Three books to add to your reading list!
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Will is a college student experiencing a traumatic loss of faith in his religion. He creates a mask/ persona for himself to help navigate the new world he is facing and relate to his peers at his new college. Will falls in love with Phoebe, a charismatic yet elusive character. Phoebe has lost her faith too–in piano. She knows she’ll never be brilliant but without the piano she also doesn’t know who she is. Enter John Leal, leader of a cult, who recruits Phoebe. Will tries to intervene and save Phoebe by joining with her. The themes of faith lost and identity are strong here and uniquely explored. Kwan’s writing is razor sharp- at first, I thought it was a bit unbelievable. I certainly wasn’t thinking this way in college…or was I? Does anyone remember those years? What Kwan does do exceptionally well is to explore the pain of losing your faith—how losing faith or stepping away from religion isn’t always a good thing—and how desperately we want it back. It took R.O. Kwan 10 years to write this book, and it was worth it. Kwan was also at MacDowell—I always like thinking about the book being partly created right here in the little town I live in!
This is a slim novel, I read it in one sitting. Jo is 15 and has killed her best friend in an accident. (This is not a spoiler- it’s on the book jacket.) She can no longer stay in her home town and starts her sophomore year at a prep school in the northeast. There she is quickly targeted by Master- an English professor—who enjoys taking his favorites under his wing. Jo is confused and unprepared – she’s recovering from a tragedy and navigating new experiences and student life. The story is told as if Jo is reporting it to someone later when she is an adult. There is an interesting play on the phrase “the subjunctive mood”. Master tells Jo her writing is stuck in the “subjunctive mood”. According to a ** grammar source online (http://englishplus.com/grammar/00000031.htm) , “A verb is in the subjunctive mood when it expresses a condition which is doubtful or not factual. It is most often found in a clause beginning with the word if. It is also found in clauses following a verb that expresses a doubt, a wish, regret, request, demand, or proposal.” Walbert’s writing is so brilliant here, Jo races out of Master’s office, “I would not say a word or maybe I would say something but not today and not tomorrow. I would maybe tell Lucy, or Michelle. I would tell no one. I would forget it. I would go get a late breakfast. I would drop his class. I would do better next time.” It’s an enraging book but Jo’s voice is finally heard.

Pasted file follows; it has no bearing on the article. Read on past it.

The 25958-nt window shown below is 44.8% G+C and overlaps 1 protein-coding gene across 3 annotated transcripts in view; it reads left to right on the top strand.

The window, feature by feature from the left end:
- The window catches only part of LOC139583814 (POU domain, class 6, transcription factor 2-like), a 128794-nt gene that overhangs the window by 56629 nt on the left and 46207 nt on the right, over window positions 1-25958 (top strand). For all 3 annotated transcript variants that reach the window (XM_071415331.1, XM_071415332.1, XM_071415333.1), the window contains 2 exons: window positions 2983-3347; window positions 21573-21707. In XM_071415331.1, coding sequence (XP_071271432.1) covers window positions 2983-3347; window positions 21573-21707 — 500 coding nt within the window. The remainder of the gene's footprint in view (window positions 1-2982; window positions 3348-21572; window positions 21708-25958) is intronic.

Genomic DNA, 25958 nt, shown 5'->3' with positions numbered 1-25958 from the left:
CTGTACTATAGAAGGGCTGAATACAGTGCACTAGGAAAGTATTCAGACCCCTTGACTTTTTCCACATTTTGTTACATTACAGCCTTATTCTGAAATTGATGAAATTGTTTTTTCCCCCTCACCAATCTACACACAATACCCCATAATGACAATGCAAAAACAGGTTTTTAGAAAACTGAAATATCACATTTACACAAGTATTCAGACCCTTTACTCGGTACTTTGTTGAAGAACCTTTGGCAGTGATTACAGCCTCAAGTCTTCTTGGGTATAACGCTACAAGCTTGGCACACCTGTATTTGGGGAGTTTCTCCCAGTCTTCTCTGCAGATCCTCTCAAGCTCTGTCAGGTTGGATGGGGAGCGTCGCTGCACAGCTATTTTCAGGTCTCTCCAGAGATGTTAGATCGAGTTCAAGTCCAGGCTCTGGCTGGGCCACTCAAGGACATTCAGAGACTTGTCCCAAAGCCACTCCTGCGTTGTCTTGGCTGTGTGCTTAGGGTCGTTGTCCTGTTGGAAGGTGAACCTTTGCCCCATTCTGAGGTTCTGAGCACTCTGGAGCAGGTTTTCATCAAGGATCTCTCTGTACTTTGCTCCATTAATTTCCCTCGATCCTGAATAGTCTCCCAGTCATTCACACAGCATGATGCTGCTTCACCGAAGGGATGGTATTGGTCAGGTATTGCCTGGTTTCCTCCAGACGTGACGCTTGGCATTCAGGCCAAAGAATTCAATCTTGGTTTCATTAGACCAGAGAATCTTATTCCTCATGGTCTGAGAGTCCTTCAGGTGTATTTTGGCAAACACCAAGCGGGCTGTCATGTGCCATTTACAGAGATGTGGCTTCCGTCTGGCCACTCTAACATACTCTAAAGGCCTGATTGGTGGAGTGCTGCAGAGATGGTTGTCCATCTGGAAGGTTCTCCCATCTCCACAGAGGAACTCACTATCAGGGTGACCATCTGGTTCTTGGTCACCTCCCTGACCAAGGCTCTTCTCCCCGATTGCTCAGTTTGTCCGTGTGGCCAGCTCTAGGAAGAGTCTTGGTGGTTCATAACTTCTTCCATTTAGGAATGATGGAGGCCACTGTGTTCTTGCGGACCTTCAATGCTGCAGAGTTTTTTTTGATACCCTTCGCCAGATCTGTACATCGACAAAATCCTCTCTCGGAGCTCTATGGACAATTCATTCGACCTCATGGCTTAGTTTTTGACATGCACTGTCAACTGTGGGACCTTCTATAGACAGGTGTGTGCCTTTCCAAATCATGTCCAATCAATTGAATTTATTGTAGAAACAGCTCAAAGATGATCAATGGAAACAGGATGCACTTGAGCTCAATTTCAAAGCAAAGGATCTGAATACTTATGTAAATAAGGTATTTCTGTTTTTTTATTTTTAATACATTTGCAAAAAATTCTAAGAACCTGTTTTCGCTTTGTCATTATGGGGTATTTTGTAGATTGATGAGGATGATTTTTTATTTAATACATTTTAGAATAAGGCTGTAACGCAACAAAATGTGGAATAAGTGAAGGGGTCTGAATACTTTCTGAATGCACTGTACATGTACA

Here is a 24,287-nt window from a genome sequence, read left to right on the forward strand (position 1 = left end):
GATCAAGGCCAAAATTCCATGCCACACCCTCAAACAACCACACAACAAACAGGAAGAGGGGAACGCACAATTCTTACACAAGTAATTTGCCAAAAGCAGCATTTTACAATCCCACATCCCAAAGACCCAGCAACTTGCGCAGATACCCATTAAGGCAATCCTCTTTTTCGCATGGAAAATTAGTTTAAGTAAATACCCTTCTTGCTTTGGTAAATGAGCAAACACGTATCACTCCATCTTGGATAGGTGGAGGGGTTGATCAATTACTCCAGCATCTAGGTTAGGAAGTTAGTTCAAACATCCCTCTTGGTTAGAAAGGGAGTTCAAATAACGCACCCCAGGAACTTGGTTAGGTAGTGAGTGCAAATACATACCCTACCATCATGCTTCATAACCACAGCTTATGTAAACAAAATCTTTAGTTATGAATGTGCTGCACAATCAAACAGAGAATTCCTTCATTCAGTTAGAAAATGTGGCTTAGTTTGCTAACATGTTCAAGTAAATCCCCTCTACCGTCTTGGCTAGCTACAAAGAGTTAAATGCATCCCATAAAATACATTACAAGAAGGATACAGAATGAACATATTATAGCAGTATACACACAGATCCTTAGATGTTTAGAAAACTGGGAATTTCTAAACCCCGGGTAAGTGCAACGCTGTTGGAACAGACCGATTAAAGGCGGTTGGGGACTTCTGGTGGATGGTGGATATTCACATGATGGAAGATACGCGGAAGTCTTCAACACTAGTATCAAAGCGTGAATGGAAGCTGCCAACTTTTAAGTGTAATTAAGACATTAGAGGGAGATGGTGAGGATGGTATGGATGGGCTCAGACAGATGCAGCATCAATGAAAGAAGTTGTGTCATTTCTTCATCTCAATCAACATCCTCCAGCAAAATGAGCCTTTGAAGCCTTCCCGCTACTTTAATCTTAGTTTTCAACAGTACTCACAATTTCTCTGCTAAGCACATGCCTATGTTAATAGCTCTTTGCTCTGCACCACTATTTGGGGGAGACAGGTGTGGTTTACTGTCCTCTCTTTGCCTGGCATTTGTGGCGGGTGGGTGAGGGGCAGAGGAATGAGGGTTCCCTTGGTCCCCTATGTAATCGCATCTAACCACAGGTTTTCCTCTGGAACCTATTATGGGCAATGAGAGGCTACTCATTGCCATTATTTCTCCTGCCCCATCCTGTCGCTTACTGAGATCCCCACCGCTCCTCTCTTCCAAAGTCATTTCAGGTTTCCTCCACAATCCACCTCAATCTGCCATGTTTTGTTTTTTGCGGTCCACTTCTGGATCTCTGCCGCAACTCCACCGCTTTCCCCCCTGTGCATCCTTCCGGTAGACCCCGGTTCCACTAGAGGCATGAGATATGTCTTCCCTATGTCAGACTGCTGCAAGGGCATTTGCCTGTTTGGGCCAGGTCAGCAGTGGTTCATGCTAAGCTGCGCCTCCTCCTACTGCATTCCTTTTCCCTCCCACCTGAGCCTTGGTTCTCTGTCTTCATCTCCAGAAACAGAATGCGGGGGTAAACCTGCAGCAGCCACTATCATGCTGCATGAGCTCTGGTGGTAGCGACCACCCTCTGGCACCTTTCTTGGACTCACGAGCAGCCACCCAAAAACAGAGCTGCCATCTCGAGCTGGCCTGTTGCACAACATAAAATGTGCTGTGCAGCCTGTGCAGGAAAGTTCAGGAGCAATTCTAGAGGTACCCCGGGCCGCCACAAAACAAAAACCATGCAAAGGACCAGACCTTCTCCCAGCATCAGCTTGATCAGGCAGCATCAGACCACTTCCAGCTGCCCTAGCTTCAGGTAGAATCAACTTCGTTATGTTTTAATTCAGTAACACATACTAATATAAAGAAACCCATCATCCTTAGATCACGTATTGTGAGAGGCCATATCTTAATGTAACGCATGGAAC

This book isn’t new (2014) but I wanted to read something by Nobel Laureate Mario Vargas Llosa. The book may feel slow moving at points but if you stay with it, it’s a fun read. Alternating chapters follow the lives of two characters in two far-apart cities in Peru. Ismael, in Lima, has treacherous sons who he decides to deny a further inheritance and Felícito Yanaqué, in Piura, reacts to threats of extortion. Both characters are resolute in their decision and what follows is a series of consequences for their families and friends. There is a recurrence of brothers/sons and the theme of fatherhood. Most interesting is the character Fonchito, who may or may not be conversing with the devil, and who may or may not be using this dynamic to create opportunities to ask his father questions he normally cannot. Why did you work a desk job your whole life if all you care about is art and music? The many dramatic twists to the story and humorous ending make this a very enjoyable read. Llosa won the Nobel Prize for Literature in 2010.